Kenya has banned all hunting for 30 years and enjoys the highest wild animal population and the most successful wildlife tourist industry in Africa. Botswana has just banned the trophy hunting of lions. A petition is circulating to get Pallo Jordan to outlaw canned hunting in SA.

Mercer says not much money from hunting goes to conservation. It goes mostly to the owners of the hunting ranches. Indeed, he thinks a lot of it stays offshore.

“You can imagine the owner of a game ranch not very happy with the new dispensation in SA. Why shouldn’t he keep most the dollars, euros and yen offshore? That is certainly what the Zimbabweans did for years. This industry needs very close inspection.”

Why is canned lion hunting morally worse than, say, beef or mutton breeding? The obvious answer is that beef and mutton are food. Much can be done to make meat production more humane but hunting terrified animals is hardly comparable.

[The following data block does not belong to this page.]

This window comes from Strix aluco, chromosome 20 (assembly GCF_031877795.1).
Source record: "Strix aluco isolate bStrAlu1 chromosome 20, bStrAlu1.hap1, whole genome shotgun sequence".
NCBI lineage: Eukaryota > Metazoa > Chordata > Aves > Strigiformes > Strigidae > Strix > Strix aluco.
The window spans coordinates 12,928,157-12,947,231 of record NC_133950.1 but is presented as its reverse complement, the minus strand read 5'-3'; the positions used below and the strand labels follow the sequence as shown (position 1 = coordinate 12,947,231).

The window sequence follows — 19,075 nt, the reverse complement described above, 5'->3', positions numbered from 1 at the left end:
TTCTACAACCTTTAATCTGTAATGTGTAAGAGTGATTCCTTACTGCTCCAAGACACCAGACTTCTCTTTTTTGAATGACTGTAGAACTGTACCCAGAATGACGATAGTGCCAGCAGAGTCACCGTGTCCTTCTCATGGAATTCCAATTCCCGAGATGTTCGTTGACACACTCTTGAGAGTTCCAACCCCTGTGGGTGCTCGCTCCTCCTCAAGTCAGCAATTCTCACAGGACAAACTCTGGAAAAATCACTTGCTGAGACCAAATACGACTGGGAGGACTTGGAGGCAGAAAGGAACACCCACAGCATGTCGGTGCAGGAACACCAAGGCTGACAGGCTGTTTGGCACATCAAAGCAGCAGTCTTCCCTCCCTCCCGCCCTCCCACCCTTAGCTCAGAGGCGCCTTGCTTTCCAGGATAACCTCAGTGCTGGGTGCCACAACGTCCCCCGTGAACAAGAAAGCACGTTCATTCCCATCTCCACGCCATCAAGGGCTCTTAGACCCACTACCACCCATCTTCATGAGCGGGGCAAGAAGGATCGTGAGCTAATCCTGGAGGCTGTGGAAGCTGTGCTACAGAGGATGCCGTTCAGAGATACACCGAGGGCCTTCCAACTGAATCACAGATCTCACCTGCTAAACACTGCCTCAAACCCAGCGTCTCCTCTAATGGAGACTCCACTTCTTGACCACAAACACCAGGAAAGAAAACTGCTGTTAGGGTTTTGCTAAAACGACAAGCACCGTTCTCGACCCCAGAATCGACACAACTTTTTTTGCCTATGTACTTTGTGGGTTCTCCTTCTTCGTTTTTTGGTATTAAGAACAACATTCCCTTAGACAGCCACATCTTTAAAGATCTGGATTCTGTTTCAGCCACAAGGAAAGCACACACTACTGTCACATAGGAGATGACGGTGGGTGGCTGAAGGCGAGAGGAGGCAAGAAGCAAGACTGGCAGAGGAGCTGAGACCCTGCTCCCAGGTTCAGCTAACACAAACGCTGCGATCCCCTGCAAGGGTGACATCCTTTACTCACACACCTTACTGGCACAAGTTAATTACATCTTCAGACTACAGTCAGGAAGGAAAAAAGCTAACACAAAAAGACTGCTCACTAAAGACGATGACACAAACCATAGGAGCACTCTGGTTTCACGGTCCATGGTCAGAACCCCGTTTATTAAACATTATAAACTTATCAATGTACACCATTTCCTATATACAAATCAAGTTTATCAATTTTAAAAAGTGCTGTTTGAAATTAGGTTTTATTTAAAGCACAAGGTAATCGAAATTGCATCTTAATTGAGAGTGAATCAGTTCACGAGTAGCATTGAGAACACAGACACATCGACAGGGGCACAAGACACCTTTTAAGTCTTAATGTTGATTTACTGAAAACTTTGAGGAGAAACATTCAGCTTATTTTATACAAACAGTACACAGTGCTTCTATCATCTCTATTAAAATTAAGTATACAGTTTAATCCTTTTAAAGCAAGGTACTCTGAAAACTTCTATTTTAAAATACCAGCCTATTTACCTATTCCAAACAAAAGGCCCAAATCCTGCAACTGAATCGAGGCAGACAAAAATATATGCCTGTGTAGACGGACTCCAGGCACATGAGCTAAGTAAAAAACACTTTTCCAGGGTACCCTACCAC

SA already has an unfortunate moral reputation. The Wild West has moved south. Where else is there such an incidence of murder, rape, theft and corruption? Where else are there heists and bank robberies weekly? Where else does one find fraud on the scale of Fidentia? Where else do 30-40 people die on the roads every day?

Mercer makes the point that our tourism business will evaporate if we get a reputation as a rogue nation practicing institutionalised cruelty to animals.

http://www.moneyweb.co.za/mw/view/mw/en/page663? oid=85042&sn=Detail